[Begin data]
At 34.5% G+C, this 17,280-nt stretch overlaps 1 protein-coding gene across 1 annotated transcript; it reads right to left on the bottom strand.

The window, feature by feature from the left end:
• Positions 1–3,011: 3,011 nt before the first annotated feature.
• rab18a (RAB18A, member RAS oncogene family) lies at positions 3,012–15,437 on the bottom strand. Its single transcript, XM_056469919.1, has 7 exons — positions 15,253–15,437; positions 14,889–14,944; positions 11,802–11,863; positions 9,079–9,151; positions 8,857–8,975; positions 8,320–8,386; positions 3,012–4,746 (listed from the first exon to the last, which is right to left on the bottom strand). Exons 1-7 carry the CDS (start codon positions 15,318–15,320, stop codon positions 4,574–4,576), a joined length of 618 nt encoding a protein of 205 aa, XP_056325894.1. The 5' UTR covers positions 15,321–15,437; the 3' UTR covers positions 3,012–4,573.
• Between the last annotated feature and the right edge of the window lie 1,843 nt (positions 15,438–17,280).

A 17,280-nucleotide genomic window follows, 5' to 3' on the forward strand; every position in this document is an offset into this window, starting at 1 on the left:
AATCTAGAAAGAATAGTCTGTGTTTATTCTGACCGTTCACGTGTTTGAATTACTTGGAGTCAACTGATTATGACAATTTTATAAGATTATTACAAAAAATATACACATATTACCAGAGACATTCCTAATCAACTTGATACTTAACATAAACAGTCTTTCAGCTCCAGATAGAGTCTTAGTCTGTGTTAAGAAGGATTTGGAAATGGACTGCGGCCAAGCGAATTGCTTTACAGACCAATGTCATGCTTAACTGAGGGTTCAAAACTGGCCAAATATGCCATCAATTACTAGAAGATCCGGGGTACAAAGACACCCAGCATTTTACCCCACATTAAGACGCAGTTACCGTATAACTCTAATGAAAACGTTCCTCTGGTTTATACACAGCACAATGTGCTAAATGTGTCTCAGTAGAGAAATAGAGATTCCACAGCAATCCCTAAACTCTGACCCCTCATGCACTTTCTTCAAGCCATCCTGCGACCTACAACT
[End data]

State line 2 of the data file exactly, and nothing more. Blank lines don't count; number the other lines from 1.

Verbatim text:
The window, feature by feature from the left end: